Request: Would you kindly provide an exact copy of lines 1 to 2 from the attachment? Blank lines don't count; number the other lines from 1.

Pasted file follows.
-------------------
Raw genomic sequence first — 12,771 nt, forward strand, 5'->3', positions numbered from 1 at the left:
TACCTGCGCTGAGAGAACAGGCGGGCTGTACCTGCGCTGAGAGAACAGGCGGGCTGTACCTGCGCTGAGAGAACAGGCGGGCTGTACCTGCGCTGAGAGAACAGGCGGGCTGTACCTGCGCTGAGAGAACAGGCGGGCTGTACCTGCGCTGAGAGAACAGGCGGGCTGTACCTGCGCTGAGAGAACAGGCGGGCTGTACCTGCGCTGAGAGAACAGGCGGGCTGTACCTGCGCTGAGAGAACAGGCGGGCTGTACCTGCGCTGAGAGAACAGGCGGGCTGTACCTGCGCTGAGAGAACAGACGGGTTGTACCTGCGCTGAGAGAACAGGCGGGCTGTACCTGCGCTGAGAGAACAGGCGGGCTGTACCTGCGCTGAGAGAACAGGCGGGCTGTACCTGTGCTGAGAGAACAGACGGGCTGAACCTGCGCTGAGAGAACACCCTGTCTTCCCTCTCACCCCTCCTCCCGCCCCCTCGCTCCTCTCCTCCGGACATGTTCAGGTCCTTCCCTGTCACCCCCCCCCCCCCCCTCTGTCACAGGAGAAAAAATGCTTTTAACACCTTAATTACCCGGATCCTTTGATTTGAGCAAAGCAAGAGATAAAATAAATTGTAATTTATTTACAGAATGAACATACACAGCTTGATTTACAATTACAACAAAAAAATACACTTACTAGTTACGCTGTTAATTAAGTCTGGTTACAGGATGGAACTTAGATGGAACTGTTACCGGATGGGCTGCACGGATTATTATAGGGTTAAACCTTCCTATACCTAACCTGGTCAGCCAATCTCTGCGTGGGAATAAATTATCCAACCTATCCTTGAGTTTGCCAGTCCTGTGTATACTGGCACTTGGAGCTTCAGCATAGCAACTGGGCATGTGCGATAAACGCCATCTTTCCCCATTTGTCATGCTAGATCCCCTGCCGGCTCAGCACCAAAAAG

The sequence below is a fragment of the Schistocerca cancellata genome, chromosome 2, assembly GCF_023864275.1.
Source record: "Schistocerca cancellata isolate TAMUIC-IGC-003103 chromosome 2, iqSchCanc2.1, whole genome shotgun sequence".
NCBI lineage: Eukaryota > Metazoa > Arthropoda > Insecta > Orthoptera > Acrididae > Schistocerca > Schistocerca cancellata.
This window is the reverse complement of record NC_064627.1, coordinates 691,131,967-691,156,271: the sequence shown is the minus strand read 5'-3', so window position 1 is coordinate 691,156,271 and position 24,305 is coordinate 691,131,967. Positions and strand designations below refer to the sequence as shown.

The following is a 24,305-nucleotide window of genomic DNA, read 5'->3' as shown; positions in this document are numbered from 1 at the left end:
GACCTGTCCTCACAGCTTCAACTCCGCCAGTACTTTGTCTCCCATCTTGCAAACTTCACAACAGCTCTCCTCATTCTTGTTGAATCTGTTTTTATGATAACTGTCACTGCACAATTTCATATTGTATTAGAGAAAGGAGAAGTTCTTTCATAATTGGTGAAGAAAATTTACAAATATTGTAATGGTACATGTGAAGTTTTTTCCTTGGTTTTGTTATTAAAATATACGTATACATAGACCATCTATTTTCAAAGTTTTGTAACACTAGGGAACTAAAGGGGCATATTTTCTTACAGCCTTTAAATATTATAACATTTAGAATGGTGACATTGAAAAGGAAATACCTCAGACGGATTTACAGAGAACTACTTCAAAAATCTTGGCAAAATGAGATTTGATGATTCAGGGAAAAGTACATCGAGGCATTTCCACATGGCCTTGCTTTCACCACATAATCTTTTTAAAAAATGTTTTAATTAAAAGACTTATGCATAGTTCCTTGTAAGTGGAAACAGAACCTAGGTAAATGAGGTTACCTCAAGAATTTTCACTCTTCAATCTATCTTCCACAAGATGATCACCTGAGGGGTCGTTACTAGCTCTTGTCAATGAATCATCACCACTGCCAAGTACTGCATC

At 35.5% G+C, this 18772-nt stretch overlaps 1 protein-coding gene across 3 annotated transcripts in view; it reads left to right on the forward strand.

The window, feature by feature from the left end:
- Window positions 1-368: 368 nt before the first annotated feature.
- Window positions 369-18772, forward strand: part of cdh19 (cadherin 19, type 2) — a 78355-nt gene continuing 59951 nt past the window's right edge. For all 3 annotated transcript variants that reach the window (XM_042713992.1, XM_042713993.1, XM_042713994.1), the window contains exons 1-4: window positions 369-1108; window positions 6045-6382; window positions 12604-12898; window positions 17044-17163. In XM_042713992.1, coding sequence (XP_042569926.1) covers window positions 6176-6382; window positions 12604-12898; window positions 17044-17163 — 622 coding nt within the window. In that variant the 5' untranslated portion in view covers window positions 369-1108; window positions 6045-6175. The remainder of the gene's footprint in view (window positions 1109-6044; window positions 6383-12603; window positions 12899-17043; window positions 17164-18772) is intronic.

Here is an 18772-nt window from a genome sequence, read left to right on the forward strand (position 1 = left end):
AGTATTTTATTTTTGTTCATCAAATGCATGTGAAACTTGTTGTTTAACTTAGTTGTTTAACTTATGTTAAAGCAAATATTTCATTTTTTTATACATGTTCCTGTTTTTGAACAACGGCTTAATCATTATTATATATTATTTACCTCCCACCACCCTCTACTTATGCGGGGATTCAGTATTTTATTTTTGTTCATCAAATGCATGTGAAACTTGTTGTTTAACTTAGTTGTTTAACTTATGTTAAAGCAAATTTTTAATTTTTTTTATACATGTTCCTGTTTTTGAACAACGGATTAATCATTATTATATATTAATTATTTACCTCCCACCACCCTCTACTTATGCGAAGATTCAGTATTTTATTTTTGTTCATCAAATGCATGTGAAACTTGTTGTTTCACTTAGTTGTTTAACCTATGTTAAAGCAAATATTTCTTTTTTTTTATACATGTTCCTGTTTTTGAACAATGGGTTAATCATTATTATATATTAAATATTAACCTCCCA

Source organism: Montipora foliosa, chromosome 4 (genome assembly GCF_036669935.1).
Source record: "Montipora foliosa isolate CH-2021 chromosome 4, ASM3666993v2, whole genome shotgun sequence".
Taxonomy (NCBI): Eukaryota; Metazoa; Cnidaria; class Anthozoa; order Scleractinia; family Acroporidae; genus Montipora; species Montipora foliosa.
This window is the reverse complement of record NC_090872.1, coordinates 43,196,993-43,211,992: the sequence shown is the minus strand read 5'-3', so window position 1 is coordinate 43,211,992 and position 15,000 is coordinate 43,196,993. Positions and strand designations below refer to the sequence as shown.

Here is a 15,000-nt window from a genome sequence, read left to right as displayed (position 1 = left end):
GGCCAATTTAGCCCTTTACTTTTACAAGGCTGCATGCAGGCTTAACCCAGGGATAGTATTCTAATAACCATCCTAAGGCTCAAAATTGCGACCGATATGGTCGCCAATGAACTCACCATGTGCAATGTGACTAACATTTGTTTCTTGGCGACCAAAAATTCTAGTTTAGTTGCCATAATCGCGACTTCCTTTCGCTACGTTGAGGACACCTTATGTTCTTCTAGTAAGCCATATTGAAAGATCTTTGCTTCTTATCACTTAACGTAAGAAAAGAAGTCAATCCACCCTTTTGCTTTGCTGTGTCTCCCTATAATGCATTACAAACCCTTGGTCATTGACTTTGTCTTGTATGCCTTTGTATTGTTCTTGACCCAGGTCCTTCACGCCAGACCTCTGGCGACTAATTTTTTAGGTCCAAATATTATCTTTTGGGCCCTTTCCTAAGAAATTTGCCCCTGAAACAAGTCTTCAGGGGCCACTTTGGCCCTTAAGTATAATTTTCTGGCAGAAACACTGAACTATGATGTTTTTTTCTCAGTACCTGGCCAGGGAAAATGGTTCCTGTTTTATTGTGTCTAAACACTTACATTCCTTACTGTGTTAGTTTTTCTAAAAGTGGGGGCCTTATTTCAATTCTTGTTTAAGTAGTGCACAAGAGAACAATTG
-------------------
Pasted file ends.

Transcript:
Raw genomic sequence first — 12,771 nt, forward strand, 5'->3', positions numbered from 1 at the left:
TACCTGCGCTGAGAGAACAGGCGGGCTGTACCTGCGCTGAGAGAACAGGCGGGCTGTACCTGCGCTGAGAGAACAGGCGGGCTGTACCTGCGCTGAGAGAACAGGCGGGCTGTACCTGCGCTGAGAGAACAGGCGGGCTGTACCTGCGCTGAGAGAACAGGCGGGCTGTACCTGCGCTGAGAGAACAGGCGGGCTGTACCTGCGCTGAGAGAACAGGCGGGCTGTACCTGCGCTGAGAGAACAGGCGGGCTGTACCTGCGCTGAGAGAACAGGCGGGCTGTACCTGCGCTGAGAGAACAGACGGGTTGTACCTGCGCTGAGAGAACAGGCGGGCTGTACCTGCGCTGAGAGAACAGGCGGGCTGTACCTGCGCTGAGAGAACAGGCGGGCTGTACCTGTGCTGAGAGAACAGACGGGCTGAACCTGCGCTGAGAGAACACCCTGTCTTCCCTCTCACCCCTCCTCCCGCCCCCTCGCTCCTCTCCTCCGGACATGTTCAGGTCCTTCCCTGTCACCCCCCCCCCCCCCCTCTGTCACAGGAGAAAAAATGCTTTTAACACCTTAATTACCCGGATCCTTTGATTTGAGCAAAGCAAGAGATAAAATAAATTGTAATTTATTTACAGAATGAACATACACAGCTTGATTTACAATTACAACAAAAAAATACACTTACTAGTTACGCTGTTAATTAAGTCTGGTTACAGGATGGAACTTAGATGGAACTGTTACCGGATGGGCTGCACGGATTATTATAGGGTTAAACCTTCCTATACCTAACCTGGTCAGCCAATCTCTGCGTGGGAATAAATTATCCAACCTATCCTTGAGTTTGCCAGTCCTGTGTATACTGGCACTTGGAGCTTCAGCATAGCAACTGGGCATGTGCGATAAACGCCATCTTTCCCCATTTGTCATGCTAGATCCCCTGCCGGCTCAGCACCAAAAAG